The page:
Read more about A Mixed Course-Based Research Approach to Human Physiology

A Mixed Course-Based Research Approach to Human Physiology

(1 review)

Karri Haen Whitmer, Iowa State University

Copyright Year: 2021

Publisher: Iowa State University

Language: English

Formats Available

Conditions of Use

Attribution-ShareAlike Attribution-ShareAlike
CC BY-SA

Reviews

Learn more about reviews.

Reviewed by Jade Bender-Burnett, Assistant Professor, Marymount University on 4/15/21

The text covers a wide array of human physiology with an emphasis on the foundational manual skills required to conduct physiology research in humans. read more

Table of Contents

  • Safety and Compliance in the Human Physiology Laboratory
  • Scientific Methods and Human Subjects Research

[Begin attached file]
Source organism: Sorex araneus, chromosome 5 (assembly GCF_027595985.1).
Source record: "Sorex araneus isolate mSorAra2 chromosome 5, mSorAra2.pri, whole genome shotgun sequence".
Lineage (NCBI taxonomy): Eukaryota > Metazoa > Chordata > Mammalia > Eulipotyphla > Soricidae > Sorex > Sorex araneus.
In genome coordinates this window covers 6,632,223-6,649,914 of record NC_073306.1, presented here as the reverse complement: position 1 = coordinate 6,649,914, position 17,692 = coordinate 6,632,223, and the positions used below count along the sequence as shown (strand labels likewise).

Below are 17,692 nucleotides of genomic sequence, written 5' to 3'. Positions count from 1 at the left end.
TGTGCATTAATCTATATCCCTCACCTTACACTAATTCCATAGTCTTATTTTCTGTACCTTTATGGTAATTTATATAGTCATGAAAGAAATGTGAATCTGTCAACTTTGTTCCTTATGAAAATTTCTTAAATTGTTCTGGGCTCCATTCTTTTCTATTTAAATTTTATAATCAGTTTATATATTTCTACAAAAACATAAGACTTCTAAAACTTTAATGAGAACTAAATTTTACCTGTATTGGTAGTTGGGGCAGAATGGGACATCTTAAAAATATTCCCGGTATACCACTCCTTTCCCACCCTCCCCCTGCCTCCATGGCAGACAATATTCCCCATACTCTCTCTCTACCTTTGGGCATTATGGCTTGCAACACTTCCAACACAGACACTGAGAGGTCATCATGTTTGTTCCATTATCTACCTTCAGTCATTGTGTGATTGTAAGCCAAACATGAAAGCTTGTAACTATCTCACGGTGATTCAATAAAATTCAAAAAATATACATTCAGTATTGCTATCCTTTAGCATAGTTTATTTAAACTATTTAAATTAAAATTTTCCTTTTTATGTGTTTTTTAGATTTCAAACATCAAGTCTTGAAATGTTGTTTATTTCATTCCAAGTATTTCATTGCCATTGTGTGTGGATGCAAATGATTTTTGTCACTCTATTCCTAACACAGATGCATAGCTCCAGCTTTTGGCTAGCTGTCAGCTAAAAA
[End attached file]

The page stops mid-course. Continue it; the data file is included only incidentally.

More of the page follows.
• Conducting Background Research in the Sciences
  • Clinical Techniques: Assessment of Vital Signs
  • Introduction to Data Acquisition in Human Physiology
  • Molecules of Life: The Central Dogma and RNA Vaccines
  • Properties of Blood as a Buffer and Blood Glucose
  • Body Temperature Homeostasis
  • Clinical Techniques: The Neurological Assessment
  • Patellar and Achilles Reflexes
  • Human Nerve Conduction Velocity (NCV)
  • Auditory and Visual Pathways
  • Voluntary Muscle Activity
  • Assessment of Cardiovascular Function
  • Assessment of Pulmonary Function
  • The Electrooculogram

Ancillary Material

  • Suggest ancillary resource
  • About the Book

    The Biology 256 Laboratory course was designed to provide students with hands-on access to modern techniques in human physiological analyses using the course-based research pedagogical approach. In this course, students will learn how to perform literature searches; generate research questions and hypotheses; design experiments; collect, analyze, visualize and interpret data; and present scientific findings to others. The Biol 256L curriculum offers a high-impact human physiology experience that fosters the critical thinking skills required to be a successful citizen in a modern world filled with misinformation.

    About the Contributors

    Author

    Karri Haen Whitmer, Iowa State University